Our Lord does not want us to suffer with depression. He wants us to reach out for the resources he has provided, so that we might be all he meant us to be in his Kingdom. Now we don't think twice when a diabetic uses insulin to correct a chemical imbalance. We shouldn't think twice about someone low in serotonin using herbs or medication to replace what is missing. And if we are chemically deficient in some way, we ought to replace what we need until such time as Messiah heals us permanently. If your ship doesn't steer well through the waves, by all means, pour in some power steering fluid.

The point here is that King David's experience shows us something extremely important. Despite his bleak depression, he reached out for the answer. He made an effort to be healthy, even if it meant confronting his Yahweh.

The Cry of Faithfully Reaching Out

Let's look at his cry of reaching out in verses 19-21:

Psa 22:19 But You, O יהוה, do not be far off; O My Strength, hasten to help Me! Deliver My life from the sword, My only life from the power of the dog. Save Me from the mouth of the lion, And from the horns of the wild beasts! You have answered Me.

David reaches out for an answer. Perhaps the wisest thing you could do is to reach out to Yahweh through a trusted Messiahian professional who will hear your pain and offer you help. In fact, the very act of sharing your pain can break some of the feeling that "there is no help."

In the face of loneliness and depression, the worst thing we can do is to do nothing. Even if it is without feeling, we must continue to put one foot in front of the other as we seek to be faithful to Yahweh's direction. Listen to these words by a recovering alcoholic:

While it is part of sober living to rely on Yahweh and Yahweh's will for us in order to live our lives, it is not correct to think that I can just sit around waiting for Yahweh to reveal the plan. I will keep moving as well. There is much to be said about relaxing with life and not fighting it, but standing still for too long is not healthy. In sober living, I will keep moving while I am looking for guidance from Yahweh. I will participate in my own life. If I just sit in the closet and pray all day, all I will get is coat hangers!

Likewise, as King David decides to move out in faith, his testimony becomes triumphant. He sailed from despair to hope. And so must we.

The Cry of Hope

Listen to David as a messenger of hope to seekers in verses 23-24:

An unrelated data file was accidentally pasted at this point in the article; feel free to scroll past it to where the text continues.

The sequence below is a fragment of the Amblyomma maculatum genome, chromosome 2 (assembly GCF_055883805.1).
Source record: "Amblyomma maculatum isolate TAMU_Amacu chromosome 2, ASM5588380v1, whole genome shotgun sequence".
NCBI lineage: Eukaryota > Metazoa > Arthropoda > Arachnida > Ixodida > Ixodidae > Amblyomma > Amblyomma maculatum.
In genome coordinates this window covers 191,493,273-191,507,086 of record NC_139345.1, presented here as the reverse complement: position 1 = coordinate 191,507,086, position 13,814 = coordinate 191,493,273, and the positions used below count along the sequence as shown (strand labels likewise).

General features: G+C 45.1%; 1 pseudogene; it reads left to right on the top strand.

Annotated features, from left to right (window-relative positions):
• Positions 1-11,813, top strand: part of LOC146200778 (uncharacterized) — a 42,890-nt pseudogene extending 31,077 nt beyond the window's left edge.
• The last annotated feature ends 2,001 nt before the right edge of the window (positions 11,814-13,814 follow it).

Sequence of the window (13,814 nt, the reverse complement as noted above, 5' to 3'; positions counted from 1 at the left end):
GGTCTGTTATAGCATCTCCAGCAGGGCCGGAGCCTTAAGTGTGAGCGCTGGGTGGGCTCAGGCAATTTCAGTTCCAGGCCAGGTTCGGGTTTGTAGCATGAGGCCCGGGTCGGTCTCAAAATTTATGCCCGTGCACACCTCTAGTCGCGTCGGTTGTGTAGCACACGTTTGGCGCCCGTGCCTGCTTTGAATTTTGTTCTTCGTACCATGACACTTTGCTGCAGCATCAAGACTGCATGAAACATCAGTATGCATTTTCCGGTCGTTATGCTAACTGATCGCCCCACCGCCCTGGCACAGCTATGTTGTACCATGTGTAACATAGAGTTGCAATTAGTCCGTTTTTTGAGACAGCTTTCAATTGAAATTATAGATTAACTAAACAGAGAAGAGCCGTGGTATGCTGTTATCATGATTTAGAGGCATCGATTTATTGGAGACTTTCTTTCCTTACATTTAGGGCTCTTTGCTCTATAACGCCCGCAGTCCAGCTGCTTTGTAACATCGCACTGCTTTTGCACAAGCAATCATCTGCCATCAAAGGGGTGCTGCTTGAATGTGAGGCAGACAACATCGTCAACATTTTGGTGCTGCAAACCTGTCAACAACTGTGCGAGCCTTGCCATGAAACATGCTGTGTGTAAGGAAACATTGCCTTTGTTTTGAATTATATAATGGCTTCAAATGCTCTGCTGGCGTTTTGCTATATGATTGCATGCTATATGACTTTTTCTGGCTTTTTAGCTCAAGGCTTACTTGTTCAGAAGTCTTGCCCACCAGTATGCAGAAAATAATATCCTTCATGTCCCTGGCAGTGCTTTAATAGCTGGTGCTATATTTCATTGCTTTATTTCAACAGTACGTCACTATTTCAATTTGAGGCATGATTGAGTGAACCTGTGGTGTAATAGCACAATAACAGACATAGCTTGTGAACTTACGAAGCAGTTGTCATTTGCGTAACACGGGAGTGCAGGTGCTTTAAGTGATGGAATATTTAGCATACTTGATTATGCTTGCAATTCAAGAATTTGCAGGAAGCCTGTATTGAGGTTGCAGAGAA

Psa 22:23 You who fear יהוה, praise Him! All you seed of Ya'aqoḇ, esteem Him, And fear Him, all you seed of Yisra’ĕl!  

  • For He has not despised Nor hated the affliction of the afflicted; Nor has He hidden His face from Him; But when He cried to Him, He heard.

 

This completes the cycle: David has moved from depression to hope, even to the hope of a bright new future. It has been asked, "If Yahweh is far from you, who moved?" Has he abandoned you? Or is it that your overwhelming feelings have washed away the sense that he abides with you, even through the valley of the shadow of death? Yes, Yahweh has been with you all along, even if you didn't sense Him! Yahweh knows you, knows what you are going through, and is going through it with you!

In Hebrews 4:15 we read that Yahshua was tested just as we are. He knew times of trouble. In John 11:33, Yahshua is said to be "deeply moved in spirit and troubled." In Isaiah's prophesy, we read that our Lord "is despised and rejected of men; a man of sorrows, and acquainted with grief" (53:5).

Yahshua knew loneliness too. Look at his mother's and brothers' misunderstanding of his important mission, the dullness of his disciples perception of who he was, his betrayal by his disciple Judas, the denial of Peter, and finally, his cry of dereliction from the cross.

He was despised and mocked. And what was his response? In the face of misunderstanding and bumbling and betrayal, he comforted. In the face of cruelly and in spite of his executioners, he prayed, "Father, forgive them." In the face of his cry of abandonment from the cross, he went on to offer another prayer from the Psalms. Do you know what that prayer was? It is from Psalm 31:5: "Into thine hand I commend my spirit."

With David (and/or Yahshua) as our model(s), in the face of all the darkness of depression, let us continually pray the prayer of faith: "Father, into thy hand I commit my spirit, my life, all my worries, all my anxiety, and all my despair." Yahweh's got the whole world in his hands, and that includes you.

Jackson Snyder, November 9, 1995
loosely based on Bill Blackburn

Top